A pair of recent studies debunk some of right-wing media's favorite rationales for legal "reforms" that make it more difficult for consumers to sue corporate wrongdoers.
Right-wing media have consistently railed against class action lawsuits, despite the fact that such suits make it easier for consumers to group low-value claims together that attorneys might otherwise not take. The Wall Street Journal in particular has been critical of class actions, calling them "frivolous," too expensive, and only beneficial to the plaintiffs' lawyers. In one editorial after the Supreme Court upheld the decades-long use of class actions for investors in securities, the Journal attacked the decision as "a champagne day for trial lawyers ... as the Justices voted to maintain the status quo." In another, the editorial board claimed that class action lawsuits that were filed to help workers recover back wages for the time they spent waiting in security check lines "would benefit lawyers far more than workers," ignoring the potential wage theft at issue.
But two new studies undercut some of the main premises behind the Journal's anti-lawsuit crusade. According to a recent report from the Center for Justice & Democracy, "class actions have not only helped victims of corporate law-breaking, but have also resulted in injunctive relief that protects us all from a wide array of corporate wrongdoing, from employment and civil rights violations to price-fixing and consumer fraud to automotive defects to health care abuses." From servicemember financial abuse to systematic sex discrimination at the country's largest employers, the report analyzed hundreds of class action lawsuits and settlements and found that nearly all of them provided meaningful relief to the plaintiffs who had been injured or defrauded. CJ&D note that "without the class action tool, corporations and businesses can ignore the law far more easily and operate with impunity."
Moreover, the conservative idea that class action lawsuits result in higher costs in the industry with the challenged practices is also suspect -- at least in the context of healthcare. A new study from the Rand Corporation suggests that even though "many believe that fear of malpractice lawsuits drives physicians to order otherwise unnecessary care and that legal reforms could reduce such wasteful spending," states that have enacted such reforms have not seen a corresponding reduction in healthcare costs.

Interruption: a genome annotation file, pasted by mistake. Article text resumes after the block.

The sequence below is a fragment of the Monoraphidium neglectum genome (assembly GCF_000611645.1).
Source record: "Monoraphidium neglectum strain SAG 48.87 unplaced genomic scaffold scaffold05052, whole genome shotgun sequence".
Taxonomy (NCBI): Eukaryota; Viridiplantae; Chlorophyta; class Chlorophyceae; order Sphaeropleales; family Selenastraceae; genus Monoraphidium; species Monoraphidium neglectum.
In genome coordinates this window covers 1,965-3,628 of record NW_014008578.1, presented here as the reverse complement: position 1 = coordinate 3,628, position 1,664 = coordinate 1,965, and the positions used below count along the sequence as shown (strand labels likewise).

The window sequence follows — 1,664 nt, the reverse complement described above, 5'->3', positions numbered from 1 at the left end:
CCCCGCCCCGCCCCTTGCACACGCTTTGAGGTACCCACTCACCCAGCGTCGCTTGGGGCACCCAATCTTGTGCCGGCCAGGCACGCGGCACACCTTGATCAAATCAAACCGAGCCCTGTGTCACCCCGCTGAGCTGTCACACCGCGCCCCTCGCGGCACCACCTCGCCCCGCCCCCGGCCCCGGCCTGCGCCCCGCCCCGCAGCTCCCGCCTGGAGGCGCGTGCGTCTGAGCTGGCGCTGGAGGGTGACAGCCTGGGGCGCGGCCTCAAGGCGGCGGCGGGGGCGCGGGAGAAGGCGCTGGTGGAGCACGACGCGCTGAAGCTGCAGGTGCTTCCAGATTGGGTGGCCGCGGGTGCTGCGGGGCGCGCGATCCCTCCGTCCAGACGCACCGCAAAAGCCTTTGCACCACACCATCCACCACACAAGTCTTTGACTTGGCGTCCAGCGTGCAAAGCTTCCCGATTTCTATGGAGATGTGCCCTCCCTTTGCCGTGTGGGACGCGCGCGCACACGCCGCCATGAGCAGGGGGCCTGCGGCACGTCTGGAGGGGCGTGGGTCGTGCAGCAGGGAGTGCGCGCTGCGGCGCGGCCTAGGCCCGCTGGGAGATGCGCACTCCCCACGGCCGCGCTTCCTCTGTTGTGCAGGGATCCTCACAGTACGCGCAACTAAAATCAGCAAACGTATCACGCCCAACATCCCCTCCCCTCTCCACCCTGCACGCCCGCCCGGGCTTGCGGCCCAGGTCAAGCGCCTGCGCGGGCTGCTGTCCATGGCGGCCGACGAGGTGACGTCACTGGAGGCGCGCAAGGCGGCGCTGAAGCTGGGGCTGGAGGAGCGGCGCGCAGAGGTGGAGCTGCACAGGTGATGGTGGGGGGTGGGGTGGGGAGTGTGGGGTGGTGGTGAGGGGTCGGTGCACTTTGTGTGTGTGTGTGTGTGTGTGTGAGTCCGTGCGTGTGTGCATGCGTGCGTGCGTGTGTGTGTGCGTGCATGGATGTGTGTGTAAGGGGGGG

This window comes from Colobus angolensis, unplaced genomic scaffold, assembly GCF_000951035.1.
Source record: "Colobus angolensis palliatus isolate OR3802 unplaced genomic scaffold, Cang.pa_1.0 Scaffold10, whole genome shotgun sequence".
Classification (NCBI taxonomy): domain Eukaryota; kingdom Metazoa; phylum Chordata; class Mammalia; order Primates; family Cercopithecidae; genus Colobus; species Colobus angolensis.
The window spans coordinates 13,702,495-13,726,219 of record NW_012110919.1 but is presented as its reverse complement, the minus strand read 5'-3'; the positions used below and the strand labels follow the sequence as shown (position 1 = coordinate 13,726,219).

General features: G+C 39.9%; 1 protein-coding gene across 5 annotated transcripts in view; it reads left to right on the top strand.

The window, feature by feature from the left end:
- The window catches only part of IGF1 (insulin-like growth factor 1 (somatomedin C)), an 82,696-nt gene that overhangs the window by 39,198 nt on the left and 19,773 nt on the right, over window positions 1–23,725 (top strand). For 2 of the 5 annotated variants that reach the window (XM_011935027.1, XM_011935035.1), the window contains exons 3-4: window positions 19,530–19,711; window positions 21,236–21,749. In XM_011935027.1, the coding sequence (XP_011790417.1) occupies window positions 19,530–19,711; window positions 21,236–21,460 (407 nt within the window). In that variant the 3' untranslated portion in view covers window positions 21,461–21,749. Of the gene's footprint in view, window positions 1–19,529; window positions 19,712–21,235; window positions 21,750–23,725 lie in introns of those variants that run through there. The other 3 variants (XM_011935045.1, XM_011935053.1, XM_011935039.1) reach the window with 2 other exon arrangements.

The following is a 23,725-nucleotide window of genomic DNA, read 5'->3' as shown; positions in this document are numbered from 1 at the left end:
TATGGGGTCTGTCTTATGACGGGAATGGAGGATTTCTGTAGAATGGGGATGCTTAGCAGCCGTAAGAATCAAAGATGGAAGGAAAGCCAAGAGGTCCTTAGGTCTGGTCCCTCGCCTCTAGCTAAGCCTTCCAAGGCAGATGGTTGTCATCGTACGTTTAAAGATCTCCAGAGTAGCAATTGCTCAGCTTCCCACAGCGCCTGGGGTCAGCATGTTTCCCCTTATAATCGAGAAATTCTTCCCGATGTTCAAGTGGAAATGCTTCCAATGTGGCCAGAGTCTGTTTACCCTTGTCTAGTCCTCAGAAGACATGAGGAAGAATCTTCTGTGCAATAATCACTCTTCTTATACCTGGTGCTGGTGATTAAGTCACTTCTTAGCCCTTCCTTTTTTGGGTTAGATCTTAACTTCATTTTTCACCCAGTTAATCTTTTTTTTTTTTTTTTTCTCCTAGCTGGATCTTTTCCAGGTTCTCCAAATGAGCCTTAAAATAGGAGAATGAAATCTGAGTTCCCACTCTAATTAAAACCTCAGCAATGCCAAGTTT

For example, as The American Prospect's Paul Waldman explained, healthcare costs have actually gone up in Texas since the state passed a constitutional amendment that severely limited money damages that could be recovered in medical malpractice suits:
[I]n Texas, they passed a constitutional amendment in 2003 that made it almost impossible to recover meaningful damages from medical malpractice. That was good for doctors -- the number of malpractice claims plummeted, and malpractice premiums went down -- but instead of falling, health care costs in the state actually rose faster than in the rest of the country.
When you ask Republicans what they'd like to do to reform American health care, the first thing out of their mouths is usually "tort reform." But the fact that all the evidence suggests it would do nothing to cut costs is probably not going to dent their commitment to laws limiting people's ability to sue for malpractice. That's because the truth is that conservatives see this as a moral question as much as a fiscal one. "Frivolous lawsuits" make them livid, and as far as they're concerned a frivolous lawsuit getting filed (even if it never goes anywhere) is a greater outrage than someone who was victimized not being able to get compensation.